CRISPR Screen Multiplexing for Uncharacterised Region Function (SMURF)

Lead Research Organisation: Newcastle University
Department Name: Sch of Natural Sciences & Env Sciences


A preliminary stage of the drug development process requires a dependency on a potential cellular drug target, such as a protein, to be validated in a specific disease setting. This development stage is termed 'target validation' and it provides evidence that modulation of a specific target may confer therapeutic benefit to patients. However current methods in target validation frequently identify false positive targets which are then pursued further for drug development. As a result, candidate drug compounds are developed that may confer little or no therapeutic benefit. This incurs substantial cost and time delays to the development process and leaves patients without appropriate treatment options. One approach to reducing the number of flawed target hypotheses is to improve the structural and functional data on targets during their validation.

The CRISPR-Cas gene editing system has been derived from bacteria and archaea where its native function is as an immune defence against viral infection. This has now been adapted to edit the genome of mammalian cells and has proven invaluable for use within both research and therapeutic settings. Recently published CRISPR-based screening data has demonstrated that certain sections of a gene sequence are not critical to protein function and are therefore unlikely to confer any therapeutic benefit as specific drug target sites. The focus of this project is to determine whether the CRISPR system is amenable to high-throughput screening formats and capable of producing reliable data relating to a target's structure and function. This would allow CRISPR-Cas to be utilised on a larger scale within drug discovery for the validation of novel uncharacterised drug targets that have clinical potential.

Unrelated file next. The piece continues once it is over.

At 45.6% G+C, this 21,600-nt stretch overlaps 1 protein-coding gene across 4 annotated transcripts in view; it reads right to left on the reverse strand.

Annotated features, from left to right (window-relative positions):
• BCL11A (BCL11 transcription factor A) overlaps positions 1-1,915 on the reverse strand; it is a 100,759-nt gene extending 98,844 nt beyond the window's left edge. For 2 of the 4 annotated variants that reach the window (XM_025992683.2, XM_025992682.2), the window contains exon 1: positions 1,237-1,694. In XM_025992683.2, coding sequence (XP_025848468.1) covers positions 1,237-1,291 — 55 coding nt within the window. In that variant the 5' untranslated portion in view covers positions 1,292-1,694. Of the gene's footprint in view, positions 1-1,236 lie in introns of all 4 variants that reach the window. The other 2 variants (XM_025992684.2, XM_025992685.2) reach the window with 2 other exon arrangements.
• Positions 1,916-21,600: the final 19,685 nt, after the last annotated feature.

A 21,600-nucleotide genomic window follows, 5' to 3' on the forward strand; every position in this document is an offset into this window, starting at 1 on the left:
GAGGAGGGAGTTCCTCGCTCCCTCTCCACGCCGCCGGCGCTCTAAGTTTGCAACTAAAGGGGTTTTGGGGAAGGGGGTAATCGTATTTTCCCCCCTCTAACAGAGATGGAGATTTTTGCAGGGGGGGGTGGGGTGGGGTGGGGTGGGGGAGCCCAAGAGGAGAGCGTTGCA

This project has two distinct aims. Firstly, precise DNA editing will be undertaken within a target protein to induce differential sensitivity to specific inhibitor compounds. Secondly, larger randomised gene knockout screens will be conducted to identify those nucleotide sequences that are critical to the function of a target protein. Following the design and development of stable cell lines which express the requisite CRISPR-Cas components, protocols will be validated using cell-based assays to identify perturbed protein function. Genetic sequencing of the target will also be required to illustrate the exact DNA changes that have been introduced. Initially these studies will be conducted in a simplified cell line system before progressing to more complex human cancer cell lines.

Cyclin-dependent kinase 2 will initially be used as a model target since its structure and function have been well characterised in the literature. Alternative model targets will also undergo analysis during the course of the project. If successful, this research may provide the pharmaceutical industry with improved methods for target validation by aiding the identification of relevant drug target sites on proteins. Ultimately, this approach may facilitate the identification of effective drugs for life-threatening diseases.


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Studentship Projects

Project Reference Relationship Related To Start End Student Name
EP/S022791/1 30/04/2019 30/10/2027
2442270 Studentship EP/S022791/1 27/09/2020 26/09/2024 Sam Hogan